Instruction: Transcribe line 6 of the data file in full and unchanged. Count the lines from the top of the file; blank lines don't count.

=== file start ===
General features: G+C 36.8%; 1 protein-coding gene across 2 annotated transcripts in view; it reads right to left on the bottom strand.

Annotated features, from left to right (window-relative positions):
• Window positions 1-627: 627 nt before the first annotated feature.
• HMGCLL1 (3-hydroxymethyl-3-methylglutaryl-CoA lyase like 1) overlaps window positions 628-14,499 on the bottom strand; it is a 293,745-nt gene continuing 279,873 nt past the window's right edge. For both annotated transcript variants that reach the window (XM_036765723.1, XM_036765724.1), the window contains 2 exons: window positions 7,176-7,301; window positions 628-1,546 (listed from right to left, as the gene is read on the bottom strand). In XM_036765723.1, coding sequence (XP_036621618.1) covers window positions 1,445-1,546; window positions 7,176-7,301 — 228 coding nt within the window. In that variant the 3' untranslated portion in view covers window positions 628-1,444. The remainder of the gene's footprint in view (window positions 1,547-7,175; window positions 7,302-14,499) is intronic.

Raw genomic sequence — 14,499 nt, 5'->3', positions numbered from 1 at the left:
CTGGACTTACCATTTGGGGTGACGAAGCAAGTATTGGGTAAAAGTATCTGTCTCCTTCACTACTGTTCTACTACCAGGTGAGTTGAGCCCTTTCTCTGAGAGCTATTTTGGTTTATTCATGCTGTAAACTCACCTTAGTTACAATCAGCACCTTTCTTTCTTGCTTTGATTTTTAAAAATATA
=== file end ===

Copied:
CTGGACTTACCATTTGGGGTGACGAAGCAAGTATTGGGTAAAAGTATCTGTCTCCTTCACTACTGTTCTACTACCAGGTGAGTTGAGCCCTTTCTCTGAGAGCTATTTTGGTTTATTCATGCTGTAAACTCACCTTAGTTACAATCAGCACCTTTCTTTCTTGCTTTGATTTTTAAAAATATA